The Maritime History of the Great Lakes
Daily British Whig (Kingston, ON), March 23, 1849

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No. I

The commercial prospects of Kingston do not assume a very cheering aspect; on the contrary, their dreariness would almost tempt us to abstain this season from making our annual Spring perambulation; but, nil desperandum - never say die - who knows but the year may end better than it promises? - and so to business.

Garden Island - This great Stave Forwarding Depot is anything but a garden; it is becoming a place of much importance; and more real business is transacted here than most common people are aware of. In ancient days, it was the Depot of "the Kingston Stave Forwarding Company," but the entire of that Company is now represented by Messrs. Calvin & Cook, of whom more anon. Of course there are no staves to forward at this season of the year; but there is still a good deal of business doing on the Island. - Messrs. Calvin & Cook are building a good sized steamer, for a tug boat on the St. Lawrence, to be ready early in the spring. In addition, they are repairing the old William 4th, the old Chieftain, and the Transit, all for like purposes. By an ingenious contrivance of Mr. Calvin, the Chieftain is as completely hauled out to be new-sheathed, as if done per railway.

The situation of Garden Island is remarkably well adapted for a Lumber Depot, whether of staves or other stuff. Being on the south side of the great outlet of Lake Ontario, it is easy of access, and its eastern end, together with Hitchcock's Bay, in Long Island, form a safe and well sheltered harbor for schooners, rafts, etc., not to be surpassed in these inland waters. It is therefore not to be wondered at, that with these natural advantages, a great deal of business, more particularly in the Steam Forwarding Line, is annually done here. It is rare indeed, at any period during the season of navigation, that half a dozen schooners are not to be seen lying here at one time, waiting to be unladen, and then away for fresh cargoes. Messrs. Calvin & Cook are a pair of quiet enterprising Americans, from French Creek, who say very little, and are doing a great deal. Without any fuss or parade, they have made a business at Garden Island, which many a Canadian looked at, wished to embark in, but had not the pluck to venture. May their laudable industry be crowned with success, and when, next year, we again revisit the Island - may we see still increasing marks of prosperity.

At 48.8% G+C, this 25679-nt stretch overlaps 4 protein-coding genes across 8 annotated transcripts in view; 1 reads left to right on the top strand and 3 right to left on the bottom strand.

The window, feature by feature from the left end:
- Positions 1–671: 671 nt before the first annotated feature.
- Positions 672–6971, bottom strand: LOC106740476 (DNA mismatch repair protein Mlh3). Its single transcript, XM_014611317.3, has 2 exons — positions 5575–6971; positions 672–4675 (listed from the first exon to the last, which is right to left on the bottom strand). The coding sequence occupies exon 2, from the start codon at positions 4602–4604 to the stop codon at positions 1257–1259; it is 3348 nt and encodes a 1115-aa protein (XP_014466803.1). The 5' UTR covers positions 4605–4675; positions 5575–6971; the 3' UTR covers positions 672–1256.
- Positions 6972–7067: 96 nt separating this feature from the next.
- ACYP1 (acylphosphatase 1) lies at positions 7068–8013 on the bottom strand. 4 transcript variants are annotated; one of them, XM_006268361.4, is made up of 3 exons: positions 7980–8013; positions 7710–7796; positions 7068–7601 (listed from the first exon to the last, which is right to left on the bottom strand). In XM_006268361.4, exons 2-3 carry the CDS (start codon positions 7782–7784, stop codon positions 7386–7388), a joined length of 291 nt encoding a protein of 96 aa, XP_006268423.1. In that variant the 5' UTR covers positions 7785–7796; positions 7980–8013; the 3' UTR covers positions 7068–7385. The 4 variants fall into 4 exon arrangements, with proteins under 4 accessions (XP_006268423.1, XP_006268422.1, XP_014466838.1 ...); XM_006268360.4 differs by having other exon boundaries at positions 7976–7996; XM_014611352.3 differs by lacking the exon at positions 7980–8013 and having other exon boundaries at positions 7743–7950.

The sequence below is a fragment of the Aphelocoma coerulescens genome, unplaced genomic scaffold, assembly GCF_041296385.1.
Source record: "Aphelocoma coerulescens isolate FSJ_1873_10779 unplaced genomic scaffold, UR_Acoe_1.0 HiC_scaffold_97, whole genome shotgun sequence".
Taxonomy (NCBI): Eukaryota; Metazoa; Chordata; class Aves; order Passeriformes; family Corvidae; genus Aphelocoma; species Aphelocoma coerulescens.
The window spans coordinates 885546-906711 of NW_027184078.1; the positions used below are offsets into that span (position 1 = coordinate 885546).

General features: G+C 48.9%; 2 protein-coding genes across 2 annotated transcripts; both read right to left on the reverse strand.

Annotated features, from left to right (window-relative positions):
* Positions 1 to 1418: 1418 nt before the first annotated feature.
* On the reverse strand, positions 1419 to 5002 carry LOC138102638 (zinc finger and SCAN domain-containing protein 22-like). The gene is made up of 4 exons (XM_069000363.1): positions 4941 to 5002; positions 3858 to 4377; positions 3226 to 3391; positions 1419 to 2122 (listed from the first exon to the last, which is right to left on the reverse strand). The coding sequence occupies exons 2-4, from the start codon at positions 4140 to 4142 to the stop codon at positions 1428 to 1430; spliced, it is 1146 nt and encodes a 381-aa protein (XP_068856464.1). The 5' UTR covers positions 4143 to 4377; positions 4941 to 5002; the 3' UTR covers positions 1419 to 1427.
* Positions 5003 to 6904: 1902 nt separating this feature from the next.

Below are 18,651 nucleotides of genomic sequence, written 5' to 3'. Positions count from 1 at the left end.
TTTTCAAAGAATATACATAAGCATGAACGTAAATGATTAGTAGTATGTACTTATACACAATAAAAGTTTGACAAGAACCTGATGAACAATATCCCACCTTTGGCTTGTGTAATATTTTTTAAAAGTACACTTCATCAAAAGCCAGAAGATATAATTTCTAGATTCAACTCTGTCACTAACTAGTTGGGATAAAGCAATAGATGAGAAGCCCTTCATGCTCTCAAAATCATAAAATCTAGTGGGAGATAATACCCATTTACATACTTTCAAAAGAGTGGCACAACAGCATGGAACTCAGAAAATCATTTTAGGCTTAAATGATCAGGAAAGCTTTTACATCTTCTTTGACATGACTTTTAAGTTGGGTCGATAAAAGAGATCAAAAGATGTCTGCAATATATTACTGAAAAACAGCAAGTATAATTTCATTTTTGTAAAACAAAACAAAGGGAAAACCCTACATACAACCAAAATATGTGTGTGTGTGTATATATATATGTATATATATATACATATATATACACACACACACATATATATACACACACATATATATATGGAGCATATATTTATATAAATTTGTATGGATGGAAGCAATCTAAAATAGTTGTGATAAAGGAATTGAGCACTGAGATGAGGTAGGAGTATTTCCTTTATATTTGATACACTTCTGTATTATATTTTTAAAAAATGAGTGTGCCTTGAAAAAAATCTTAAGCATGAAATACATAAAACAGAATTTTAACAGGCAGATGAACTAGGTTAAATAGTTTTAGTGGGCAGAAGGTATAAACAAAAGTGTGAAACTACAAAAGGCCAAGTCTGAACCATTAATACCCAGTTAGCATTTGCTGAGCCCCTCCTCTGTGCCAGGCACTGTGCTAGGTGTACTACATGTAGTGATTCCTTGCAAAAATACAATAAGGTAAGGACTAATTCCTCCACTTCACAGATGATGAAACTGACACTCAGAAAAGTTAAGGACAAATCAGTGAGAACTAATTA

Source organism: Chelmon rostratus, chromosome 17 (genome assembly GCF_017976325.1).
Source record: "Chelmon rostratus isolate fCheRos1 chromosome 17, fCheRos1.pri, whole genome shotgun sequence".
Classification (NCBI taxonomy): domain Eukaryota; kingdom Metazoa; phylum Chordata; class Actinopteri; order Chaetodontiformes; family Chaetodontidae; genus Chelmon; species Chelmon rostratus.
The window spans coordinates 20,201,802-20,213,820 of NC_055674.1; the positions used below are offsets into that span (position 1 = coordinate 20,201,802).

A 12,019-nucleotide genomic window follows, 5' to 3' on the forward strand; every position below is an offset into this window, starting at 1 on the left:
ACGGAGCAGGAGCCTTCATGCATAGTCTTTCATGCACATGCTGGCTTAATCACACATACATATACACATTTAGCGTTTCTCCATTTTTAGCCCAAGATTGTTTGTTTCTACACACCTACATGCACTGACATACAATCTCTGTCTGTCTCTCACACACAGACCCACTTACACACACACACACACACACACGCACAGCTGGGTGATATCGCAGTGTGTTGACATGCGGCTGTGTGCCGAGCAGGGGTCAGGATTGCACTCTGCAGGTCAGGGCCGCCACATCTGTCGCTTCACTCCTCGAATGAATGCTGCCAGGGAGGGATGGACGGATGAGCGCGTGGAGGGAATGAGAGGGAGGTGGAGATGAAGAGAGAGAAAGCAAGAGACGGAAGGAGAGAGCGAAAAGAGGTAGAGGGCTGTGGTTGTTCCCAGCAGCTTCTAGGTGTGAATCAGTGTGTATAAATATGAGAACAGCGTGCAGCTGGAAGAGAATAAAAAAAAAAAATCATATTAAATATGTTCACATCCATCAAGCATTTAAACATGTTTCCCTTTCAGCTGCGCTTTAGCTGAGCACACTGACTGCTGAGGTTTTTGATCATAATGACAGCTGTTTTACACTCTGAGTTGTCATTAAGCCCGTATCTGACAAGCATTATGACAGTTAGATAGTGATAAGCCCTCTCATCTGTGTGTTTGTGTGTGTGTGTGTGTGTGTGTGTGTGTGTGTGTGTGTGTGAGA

The California Rubble - The project of sending the schooner Sophia, Capt. Cox, to California, via Cape Horn, has failed, owing to the owner's having sold the vessel and gone home to England. Going round the Horn may be one mode of reaching the land of promise, but it is the most tedious, the most dangerous, and the most expensive one. The best, the quickest and the cheapest mode of proceeding to California, is to go to St. Louis. Thence the man with means can easily proceed on his journey across the mountains, on a track as well beaten as a public road; and the poor man will always find his labor help him greatly along.

British Navigation Laws - [Oswego Times]

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March 23, 1849
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Rick Neilson
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Public domain: Copyright has expired according to the applicable Canadian or American laws. No restrictions on use.
Maritime History of the Great Lakes
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Daily British Whig (Kingston, ON), March 23, 1849